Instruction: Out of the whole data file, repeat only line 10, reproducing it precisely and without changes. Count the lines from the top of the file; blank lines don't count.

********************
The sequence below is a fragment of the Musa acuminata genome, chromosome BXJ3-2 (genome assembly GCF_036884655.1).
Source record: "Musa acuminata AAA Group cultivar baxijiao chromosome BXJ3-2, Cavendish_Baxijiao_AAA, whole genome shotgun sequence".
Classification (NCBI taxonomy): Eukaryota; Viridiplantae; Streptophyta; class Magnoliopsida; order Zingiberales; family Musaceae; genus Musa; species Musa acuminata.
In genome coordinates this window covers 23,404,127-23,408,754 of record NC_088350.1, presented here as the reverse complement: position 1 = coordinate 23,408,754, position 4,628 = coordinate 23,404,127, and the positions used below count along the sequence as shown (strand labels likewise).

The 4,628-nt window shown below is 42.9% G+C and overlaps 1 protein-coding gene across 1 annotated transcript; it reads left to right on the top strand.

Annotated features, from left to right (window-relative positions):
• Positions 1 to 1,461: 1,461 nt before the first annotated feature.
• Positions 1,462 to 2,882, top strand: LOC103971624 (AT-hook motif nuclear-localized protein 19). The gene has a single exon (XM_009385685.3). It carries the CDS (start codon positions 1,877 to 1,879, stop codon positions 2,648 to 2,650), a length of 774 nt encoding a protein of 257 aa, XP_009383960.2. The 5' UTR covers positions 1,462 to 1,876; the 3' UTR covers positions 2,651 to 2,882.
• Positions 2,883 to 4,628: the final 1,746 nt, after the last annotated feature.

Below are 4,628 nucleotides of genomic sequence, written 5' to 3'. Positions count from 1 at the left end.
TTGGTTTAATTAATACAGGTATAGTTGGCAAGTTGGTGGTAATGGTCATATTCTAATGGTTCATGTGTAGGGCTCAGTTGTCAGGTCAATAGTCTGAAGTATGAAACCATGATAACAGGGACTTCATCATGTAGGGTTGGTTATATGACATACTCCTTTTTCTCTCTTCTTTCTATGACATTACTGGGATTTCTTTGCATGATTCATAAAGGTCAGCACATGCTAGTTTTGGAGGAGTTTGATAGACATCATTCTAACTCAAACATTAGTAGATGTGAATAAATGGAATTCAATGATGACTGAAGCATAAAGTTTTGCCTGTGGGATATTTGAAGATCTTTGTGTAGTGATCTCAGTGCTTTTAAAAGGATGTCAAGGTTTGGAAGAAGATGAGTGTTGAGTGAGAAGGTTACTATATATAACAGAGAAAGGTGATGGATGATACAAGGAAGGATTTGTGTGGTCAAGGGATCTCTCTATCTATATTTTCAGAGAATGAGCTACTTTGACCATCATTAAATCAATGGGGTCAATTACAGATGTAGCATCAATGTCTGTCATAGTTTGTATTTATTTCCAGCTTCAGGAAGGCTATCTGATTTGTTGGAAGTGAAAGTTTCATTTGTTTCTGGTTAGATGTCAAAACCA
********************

Below are 4,628 nucleotides of genomic sequence, written 5' to 3'. Positions count from 1 at the left end.